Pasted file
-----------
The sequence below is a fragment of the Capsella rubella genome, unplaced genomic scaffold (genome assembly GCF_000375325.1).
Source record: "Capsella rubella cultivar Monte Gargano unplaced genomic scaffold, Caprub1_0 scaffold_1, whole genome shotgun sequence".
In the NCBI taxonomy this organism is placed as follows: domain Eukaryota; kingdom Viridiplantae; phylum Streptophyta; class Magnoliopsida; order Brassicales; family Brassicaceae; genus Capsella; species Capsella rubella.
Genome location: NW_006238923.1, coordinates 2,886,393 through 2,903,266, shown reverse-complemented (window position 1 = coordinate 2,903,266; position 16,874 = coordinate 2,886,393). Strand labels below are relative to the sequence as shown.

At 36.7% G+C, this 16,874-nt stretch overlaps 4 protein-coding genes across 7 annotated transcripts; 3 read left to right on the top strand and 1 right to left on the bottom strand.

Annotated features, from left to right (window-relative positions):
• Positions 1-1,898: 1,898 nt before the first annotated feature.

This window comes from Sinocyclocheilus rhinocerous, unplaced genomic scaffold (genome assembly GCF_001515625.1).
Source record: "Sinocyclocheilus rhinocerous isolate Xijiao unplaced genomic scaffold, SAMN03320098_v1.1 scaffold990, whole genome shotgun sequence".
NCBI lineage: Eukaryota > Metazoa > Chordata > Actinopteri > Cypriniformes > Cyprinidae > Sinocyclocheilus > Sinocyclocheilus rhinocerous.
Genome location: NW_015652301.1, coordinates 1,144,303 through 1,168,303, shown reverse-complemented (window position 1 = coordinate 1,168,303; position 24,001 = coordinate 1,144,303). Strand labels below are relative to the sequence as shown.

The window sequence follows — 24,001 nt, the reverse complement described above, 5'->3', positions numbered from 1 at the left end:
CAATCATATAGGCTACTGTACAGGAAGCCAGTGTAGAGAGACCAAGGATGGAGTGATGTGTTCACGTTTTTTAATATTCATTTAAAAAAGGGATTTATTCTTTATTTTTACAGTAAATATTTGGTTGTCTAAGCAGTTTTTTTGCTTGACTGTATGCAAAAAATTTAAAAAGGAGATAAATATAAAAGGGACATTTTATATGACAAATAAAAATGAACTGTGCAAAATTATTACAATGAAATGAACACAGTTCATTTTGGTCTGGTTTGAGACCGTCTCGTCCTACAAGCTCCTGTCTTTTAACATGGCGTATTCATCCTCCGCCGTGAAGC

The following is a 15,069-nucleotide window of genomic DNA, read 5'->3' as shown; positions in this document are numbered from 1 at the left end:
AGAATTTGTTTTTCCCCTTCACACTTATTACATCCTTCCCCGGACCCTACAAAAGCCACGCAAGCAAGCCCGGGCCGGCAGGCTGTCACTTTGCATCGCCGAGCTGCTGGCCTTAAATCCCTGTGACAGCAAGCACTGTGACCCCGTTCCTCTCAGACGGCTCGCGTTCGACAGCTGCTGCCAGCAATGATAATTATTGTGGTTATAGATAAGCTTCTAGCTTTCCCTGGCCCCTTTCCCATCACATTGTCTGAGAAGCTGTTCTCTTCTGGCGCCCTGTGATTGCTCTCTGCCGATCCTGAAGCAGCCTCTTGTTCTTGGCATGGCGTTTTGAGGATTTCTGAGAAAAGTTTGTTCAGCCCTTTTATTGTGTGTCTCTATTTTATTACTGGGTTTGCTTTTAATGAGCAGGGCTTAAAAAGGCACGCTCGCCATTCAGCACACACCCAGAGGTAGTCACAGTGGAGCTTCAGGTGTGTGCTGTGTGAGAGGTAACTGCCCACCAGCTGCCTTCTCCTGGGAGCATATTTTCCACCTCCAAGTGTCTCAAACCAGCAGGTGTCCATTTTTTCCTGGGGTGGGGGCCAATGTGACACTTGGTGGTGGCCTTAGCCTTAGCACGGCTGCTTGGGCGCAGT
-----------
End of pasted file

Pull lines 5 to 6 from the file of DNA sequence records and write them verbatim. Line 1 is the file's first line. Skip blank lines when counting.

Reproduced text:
At 36.7% G+C, this 16,874-nt stretch overlaps 4 protein-coding genes across 7 annotated transcripts; 3 read left to right on the top strand and 1 right to left on the bottom strand.

Annotated features, from left to right (window-relative positions):